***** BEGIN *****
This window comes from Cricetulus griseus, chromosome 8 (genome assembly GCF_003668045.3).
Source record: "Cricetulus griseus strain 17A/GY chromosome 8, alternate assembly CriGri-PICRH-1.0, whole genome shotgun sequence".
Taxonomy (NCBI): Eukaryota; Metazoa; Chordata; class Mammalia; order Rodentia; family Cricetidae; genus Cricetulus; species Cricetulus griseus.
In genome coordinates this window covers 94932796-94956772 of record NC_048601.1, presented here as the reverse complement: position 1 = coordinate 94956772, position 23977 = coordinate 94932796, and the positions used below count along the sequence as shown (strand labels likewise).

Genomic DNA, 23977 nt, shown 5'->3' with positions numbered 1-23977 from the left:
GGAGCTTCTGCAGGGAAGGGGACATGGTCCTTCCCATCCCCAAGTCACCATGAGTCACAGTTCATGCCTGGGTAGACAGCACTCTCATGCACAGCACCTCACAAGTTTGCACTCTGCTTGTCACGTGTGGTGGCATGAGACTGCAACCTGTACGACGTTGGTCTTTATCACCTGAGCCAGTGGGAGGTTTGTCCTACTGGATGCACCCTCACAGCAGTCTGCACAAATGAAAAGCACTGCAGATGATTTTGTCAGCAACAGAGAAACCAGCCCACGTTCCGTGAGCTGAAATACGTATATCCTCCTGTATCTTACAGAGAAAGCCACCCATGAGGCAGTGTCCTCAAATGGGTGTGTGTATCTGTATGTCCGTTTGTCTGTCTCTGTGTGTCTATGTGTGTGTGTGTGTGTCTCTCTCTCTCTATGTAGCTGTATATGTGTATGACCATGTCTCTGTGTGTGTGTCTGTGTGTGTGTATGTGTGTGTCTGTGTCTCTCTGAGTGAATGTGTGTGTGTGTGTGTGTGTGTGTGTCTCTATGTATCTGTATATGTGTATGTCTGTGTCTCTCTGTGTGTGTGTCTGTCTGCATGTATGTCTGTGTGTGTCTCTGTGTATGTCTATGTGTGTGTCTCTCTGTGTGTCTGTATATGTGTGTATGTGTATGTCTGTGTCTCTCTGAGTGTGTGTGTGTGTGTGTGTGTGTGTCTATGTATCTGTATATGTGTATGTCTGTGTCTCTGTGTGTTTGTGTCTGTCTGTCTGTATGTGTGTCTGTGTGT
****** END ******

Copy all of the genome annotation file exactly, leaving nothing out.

This window comes from Cricetulus griseus, chromosome 8 (genome assembly GCF_003668045.3).
Source record: "Cricetulus griseus strain 17A/GY chromosome 8, alternate assembly CriGri-PICRH-1.0, whole genome shotgun sequence".
Taxonomy (NCBI): Eukaryota; Metazoa; Chordata; class Mammalia; order Rodentia; family Cricetidae; genus Cricetulus; species Cricetulus griseus.
In genome coordinates this window covers 94932796-94956772 of record NC_048601.1, presented here as the reverse complement: position 1 = coordinate 94956772, position 23977 = coordinate 94932796, and the positions used below count along the sequence as shown (strand labels likewise).

Genomic DNA, 23977 nt, shown 5'->3' with positions numbered 1-23977 from the left:
GGAGCTTCTGCAGGGAAGGGGACATGGTCCTTCCCATCCCCAAGTCACCATGAGTCACAGTTCATGCCTGGGTAGACAGCACTCTCATGCACAGCACCTCACAAGTTTGCACTCTGCTTGTCACGTGTGGTGGCATGAGACTGCAACCTGTACGACGTTGGTCTTTATCACCTGAGCCAGTGGGAGGTTTGTCCTACTGGATGCACCCTCACAGCAGTCTGCACAAATGAAAAGCACTGCAGATGATTTTGTCAGCAACAGAGAAACCAGCCCACGTTCCGTGAGCTGAAATACGTATATCCTCCTGTATCTTACAGAGAAAGCCACCCATGAGGCAGTGTCCTCAAATGGGTGTGTGTATCTGTATGTCCGTTTGTCTGTCTCTGTGTGTCTATGTGTGTGTGTGTGTGTCTCTCTCTCTCTATGTAGCTGTATATGTGTATGACCATGTCTCTGTGTGTGTGTCTGTGTGTGTGTATGTGTGTGTCTGTGTCTCTCTGAGTGAATGTGTGTGTGTGTGTGTGTGTGTGTGTCTCTATGTATCTGTATATGTGTATGTCTGTGTCTCTCTGTGTGTGTGTCTGTCTGCATGTATGTCTGTGTGTGTCTCTGTGTATGTCTATGTGTGTGTCTCTCTGTGTGTCTGTATATGTGTGTATGTGTATGTCTGTGTCTCTCTGAGTGTGTGTGTGTGTGTGTGTGTGTGTCTATGTATCTGTATATGTGTATGTCTGTGTCTCTGTGTGTTTGTGTCTGTCTGTCTGTATGTGTGTCTGTGTGT